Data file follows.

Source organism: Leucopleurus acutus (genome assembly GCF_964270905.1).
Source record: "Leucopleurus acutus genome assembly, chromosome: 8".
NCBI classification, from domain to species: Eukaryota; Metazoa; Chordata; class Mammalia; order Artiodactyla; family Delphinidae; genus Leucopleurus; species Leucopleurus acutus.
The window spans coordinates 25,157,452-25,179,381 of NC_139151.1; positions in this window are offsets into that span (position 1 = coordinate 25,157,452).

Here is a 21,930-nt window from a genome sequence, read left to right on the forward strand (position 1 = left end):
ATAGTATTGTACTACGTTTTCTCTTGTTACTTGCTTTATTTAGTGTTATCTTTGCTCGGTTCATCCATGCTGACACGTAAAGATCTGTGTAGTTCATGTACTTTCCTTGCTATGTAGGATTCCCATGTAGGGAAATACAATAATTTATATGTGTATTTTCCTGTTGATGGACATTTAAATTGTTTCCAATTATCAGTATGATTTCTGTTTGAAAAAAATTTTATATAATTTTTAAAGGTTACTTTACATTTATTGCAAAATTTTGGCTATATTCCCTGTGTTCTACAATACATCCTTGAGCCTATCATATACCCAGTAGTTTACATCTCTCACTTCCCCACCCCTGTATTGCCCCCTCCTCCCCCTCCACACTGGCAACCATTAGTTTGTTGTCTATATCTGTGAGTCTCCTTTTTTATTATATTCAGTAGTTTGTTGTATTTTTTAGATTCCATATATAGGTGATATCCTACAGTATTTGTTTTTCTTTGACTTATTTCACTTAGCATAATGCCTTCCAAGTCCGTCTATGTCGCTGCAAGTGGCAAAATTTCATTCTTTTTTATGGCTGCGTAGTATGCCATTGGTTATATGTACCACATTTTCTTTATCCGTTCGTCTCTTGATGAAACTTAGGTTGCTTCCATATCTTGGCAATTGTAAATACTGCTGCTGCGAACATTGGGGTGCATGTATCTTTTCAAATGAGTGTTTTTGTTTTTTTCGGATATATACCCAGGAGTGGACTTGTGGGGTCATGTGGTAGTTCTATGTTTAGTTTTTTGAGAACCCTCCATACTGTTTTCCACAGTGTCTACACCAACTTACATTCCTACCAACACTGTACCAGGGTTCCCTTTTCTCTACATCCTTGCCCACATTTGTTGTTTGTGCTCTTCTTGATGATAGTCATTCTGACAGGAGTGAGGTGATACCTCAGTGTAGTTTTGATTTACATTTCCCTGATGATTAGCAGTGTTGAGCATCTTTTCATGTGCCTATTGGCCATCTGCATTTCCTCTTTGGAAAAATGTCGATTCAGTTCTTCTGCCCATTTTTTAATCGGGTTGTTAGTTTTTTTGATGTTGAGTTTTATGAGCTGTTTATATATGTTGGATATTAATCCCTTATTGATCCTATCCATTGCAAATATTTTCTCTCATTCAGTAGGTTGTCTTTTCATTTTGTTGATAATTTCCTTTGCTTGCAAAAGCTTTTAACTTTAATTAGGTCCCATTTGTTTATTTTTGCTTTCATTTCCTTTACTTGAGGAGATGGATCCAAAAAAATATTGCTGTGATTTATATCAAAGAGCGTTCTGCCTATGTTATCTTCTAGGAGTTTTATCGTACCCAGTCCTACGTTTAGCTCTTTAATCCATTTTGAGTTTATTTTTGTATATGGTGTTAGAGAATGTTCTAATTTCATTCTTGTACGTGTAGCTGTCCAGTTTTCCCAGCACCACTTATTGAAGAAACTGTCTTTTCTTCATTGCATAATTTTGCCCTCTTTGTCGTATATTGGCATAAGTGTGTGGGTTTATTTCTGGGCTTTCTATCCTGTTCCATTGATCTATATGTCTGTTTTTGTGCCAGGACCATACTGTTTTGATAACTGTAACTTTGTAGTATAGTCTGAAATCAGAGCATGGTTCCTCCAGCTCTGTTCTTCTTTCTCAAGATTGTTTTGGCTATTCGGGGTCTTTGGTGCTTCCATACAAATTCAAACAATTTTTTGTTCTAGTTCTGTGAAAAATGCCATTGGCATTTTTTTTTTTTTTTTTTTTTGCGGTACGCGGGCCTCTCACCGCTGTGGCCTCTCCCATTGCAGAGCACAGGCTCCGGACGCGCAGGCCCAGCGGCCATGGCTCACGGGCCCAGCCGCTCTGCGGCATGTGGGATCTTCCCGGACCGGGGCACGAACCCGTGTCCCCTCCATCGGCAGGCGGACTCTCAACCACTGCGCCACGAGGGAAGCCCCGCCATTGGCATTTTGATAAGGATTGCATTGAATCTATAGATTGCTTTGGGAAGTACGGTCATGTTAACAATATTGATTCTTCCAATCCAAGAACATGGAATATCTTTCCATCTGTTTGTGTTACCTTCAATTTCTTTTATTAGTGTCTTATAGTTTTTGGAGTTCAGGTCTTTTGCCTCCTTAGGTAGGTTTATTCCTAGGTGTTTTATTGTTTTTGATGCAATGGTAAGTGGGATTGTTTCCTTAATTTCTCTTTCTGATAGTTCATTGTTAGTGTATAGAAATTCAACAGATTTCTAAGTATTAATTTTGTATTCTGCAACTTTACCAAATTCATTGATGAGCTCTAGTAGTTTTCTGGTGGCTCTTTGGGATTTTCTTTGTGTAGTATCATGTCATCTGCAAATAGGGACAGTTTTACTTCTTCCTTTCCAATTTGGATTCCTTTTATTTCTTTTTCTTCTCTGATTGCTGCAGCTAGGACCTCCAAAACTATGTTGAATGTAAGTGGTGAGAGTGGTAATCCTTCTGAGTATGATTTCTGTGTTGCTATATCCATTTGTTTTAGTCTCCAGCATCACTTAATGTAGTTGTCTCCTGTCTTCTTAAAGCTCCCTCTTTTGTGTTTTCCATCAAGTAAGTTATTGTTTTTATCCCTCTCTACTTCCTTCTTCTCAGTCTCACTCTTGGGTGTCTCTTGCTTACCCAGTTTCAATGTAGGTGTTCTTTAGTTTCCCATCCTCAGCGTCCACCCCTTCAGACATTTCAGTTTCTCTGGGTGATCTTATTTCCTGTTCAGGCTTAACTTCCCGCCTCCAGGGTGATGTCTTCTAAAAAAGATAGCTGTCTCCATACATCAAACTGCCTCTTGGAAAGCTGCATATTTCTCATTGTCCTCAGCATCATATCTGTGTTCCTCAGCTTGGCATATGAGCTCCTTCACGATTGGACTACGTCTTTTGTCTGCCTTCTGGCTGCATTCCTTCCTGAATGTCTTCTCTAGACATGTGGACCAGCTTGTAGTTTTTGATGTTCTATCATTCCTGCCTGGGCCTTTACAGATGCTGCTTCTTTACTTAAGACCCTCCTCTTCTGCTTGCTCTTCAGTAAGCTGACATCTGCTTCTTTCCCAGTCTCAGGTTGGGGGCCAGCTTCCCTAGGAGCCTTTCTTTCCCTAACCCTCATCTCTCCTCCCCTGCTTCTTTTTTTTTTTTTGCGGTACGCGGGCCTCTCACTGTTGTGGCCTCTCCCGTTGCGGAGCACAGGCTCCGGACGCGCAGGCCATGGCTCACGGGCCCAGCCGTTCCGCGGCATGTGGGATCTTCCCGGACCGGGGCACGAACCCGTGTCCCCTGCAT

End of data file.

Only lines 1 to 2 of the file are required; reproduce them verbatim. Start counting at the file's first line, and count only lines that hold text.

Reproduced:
Source organism: Leucopleurus acutus (genome assembly GCF_964270905.1).
Source record: "Leucopleurus acutus genome assembly, chromosome: 8".